02 February, 2015

AJFF Buzzes With World Premiere of John Goldschmidt's "Dough" (**)

Jerome Holder, Pauline Collins, Jonathan Pryce co-star in "Dough"

International Emmy Sir Peter Ustinov Television Scriptwriting Award-winner Jez Freedman began his script for "Dough" with co-writer Jonathan Benson in 2009. Fast forward five years to last night, when his finished product debuted in two venues for the soon-to-be largest Jewish film festival in the world. The two remaining screenings have long been sold out, the demand due largely in part to Director John Goldschmidt's and leading actor Jonathan Pryce's critically acclaimed backgrounds. But Freedman and Benson are to thank for the rest; their first film together serves a compelling synopsis that elicits (pardon the pun) high expectations.

Nat Dayan (Pryce) owns and operates the kosher bakery his family started in 1947. When a new landlord (Sam Cotton) threatens to squeeze him out of his property by raising the rent and supporting competitors, Nat's falling profits suddenly look less like a slump and more like a crisis. When his assistant quits without warning, the crisis takes flight. He posts an employment ad, and a Muslim teen named Ayyash (played by Jerome Holder) applies to please his mother. But he has an ulterior motive—he needs a cover job for the money he makes selling marijuana. Nat hires him reluctantly, ignorant of the truth, and Ayyash quickly recognizes an opportunity to raise profits. His customers will buy more bread, bagels, and cakes if he augments the bakery's goods with what they really want. But can Ayyash keep this a secret? Is he saving Nat's livelihood or thwarting any chance they have at success?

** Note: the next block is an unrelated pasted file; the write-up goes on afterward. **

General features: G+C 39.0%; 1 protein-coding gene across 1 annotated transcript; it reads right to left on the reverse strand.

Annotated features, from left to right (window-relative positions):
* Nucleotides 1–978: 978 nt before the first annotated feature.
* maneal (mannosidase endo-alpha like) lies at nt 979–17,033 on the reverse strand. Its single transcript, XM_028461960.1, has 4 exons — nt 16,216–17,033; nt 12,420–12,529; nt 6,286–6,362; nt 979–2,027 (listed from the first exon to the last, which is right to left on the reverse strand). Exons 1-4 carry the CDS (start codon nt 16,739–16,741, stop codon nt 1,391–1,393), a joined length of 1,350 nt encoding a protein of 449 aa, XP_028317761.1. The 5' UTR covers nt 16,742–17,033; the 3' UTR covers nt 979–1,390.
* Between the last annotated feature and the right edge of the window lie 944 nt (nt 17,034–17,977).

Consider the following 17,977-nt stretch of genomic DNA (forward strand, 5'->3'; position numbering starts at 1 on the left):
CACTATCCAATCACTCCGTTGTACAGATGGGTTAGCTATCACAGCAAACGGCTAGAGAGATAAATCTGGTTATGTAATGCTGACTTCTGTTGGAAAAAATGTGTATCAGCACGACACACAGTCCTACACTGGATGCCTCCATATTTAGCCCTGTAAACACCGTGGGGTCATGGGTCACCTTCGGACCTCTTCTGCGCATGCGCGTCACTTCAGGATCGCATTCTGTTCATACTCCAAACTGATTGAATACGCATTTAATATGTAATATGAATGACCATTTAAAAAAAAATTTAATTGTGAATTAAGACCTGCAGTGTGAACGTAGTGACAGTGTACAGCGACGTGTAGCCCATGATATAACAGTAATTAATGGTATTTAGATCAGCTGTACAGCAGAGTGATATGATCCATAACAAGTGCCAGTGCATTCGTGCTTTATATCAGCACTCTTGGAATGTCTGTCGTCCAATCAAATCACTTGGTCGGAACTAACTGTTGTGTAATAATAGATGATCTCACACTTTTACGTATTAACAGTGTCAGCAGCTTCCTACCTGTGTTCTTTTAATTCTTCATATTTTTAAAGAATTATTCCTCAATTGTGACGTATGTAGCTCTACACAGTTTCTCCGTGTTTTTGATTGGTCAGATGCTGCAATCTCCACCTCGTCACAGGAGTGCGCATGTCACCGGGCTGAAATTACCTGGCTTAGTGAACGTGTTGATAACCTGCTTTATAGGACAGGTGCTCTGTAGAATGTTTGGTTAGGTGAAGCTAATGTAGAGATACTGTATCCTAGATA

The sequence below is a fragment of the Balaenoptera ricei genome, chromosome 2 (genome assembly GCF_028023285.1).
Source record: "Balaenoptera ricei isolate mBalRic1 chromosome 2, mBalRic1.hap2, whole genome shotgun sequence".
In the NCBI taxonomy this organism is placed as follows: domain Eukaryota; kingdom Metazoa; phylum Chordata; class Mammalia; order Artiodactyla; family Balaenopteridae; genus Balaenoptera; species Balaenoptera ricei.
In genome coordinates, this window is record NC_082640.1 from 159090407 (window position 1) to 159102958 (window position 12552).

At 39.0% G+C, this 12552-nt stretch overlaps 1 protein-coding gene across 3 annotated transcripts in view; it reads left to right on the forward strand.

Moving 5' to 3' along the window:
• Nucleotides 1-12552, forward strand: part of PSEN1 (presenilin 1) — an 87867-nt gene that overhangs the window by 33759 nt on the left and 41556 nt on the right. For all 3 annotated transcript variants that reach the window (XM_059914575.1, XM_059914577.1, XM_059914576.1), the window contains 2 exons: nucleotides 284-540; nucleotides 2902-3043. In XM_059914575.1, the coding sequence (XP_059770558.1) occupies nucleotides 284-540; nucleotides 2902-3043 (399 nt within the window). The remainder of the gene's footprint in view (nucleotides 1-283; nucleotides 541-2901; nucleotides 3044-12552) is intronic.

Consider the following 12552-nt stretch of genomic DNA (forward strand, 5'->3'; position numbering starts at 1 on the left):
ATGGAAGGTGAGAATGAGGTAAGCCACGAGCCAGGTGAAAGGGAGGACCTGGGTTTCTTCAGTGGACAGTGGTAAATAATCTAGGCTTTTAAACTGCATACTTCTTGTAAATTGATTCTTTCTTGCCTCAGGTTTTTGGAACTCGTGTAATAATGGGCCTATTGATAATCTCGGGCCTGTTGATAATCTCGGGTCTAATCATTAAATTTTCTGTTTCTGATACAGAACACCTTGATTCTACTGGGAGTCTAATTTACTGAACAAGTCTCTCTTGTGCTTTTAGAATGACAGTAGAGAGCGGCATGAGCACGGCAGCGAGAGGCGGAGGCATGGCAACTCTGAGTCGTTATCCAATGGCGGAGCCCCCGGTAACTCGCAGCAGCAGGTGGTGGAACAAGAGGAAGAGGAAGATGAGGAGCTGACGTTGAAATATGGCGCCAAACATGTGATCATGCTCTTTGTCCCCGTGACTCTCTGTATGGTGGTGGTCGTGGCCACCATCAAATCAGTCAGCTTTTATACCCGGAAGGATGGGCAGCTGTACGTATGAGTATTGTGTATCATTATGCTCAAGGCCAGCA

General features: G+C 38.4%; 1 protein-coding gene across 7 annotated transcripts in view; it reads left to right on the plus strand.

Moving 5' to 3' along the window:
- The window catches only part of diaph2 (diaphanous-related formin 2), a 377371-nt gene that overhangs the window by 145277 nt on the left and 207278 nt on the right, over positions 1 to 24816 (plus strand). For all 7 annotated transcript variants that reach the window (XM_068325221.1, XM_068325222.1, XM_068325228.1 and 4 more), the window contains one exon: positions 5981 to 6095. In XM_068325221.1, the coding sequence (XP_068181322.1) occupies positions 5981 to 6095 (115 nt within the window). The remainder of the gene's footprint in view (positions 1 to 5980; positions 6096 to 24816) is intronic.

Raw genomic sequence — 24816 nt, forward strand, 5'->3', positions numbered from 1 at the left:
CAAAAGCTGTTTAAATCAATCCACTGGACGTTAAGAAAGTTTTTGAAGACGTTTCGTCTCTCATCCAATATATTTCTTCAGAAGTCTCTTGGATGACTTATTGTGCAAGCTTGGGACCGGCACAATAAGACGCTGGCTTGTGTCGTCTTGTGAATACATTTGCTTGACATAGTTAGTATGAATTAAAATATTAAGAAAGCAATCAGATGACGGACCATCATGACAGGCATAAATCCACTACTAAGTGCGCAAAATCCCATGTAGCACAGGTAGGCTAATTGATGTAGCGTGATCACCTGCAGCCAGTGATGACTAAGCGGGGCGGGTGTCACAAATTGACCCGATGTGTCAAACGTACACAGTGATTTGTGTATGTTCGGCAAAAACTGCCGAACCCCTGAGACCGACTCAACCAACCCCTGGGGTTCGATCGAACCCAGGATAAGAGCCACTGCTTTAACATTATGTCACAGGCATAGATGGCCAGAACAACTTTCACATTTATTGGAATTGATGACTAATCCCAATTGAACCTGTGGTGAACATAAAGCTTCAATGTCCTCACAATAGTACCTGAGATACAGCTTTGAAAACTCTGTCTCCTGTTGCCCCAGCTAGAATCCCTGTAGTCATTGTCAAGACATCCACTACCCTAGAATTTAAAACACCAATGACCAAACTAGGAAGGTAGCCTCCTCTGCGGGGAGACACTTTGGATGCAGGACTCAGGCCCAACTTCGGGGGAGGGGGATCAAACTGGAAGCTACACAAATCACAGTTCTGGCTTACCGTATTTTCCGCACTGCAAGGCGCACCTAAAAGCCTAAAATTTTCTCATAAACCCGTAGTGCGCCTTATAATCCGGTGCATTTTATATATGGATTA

Jerome Holder and Jonathan Pryce, co-stars of "Dough"
The opening montage is promising. Set to the first track from seasoned composer Lorne Balfe's score, the first minutes follow Nat through his morning rituals. Pryce is compelling and endearing, and the bakery is inviting; the problem is how seldom you're compelled to root for anyone else. Jerome Holder, active in television and film since 1999, overacts to the point of distraction. Ian Hart, who plays Ayyash's drug-dealing boss, Victor, does the best he can with a sensationalized tough guy role. Even the sparkling performance delivered by Pauline Collins (Nat's widowed, original landlord) is lost in the fray of a static screenplay and flat humor.

There were only two other scenes in addition to the first that were able to suspend my deflated enthusiasm. In one, Nat finds Ayyash kneeling and praying in the bakery's back room one morning at sunrise. Goldschmidt contrasts Ayyash's rituals with Nat's in a beautiful fashion rich with reverence. Perhaps sixty minutes later, the (albeit apprehensive) tolerance Nat employs having learned Ayyash is Muslim turns to rage and disappointment once he learns Ayyash has been adding cannabis to the flour day after day. The confrontation is a strong but delicate snapshot of broken trust and misguided intentions; it's the turning point in a socially and culturally surprising partnership. The film harbors multiple peaks in emotion and characterization, but they do not survive its overall lack of smooth editing, laugh-aloud jokes, and memorable music, which was most disappointing given Balfe's varied and accomplished credits ("The Dark Knight," "Inception," and AJFF's opening film "Above and Beyond," to name a few). I look forward to any chance to observe growth from Freedman, Benson, and Holder, but the rare, shining moments in "Dough" rely on Goldschmidt, Pryce, and Collins alone.

2 out of 5 stars.

"Dough" screens twice more during the Atlanta Jewish Film Festival in sold out theaters on February 7th and 17th.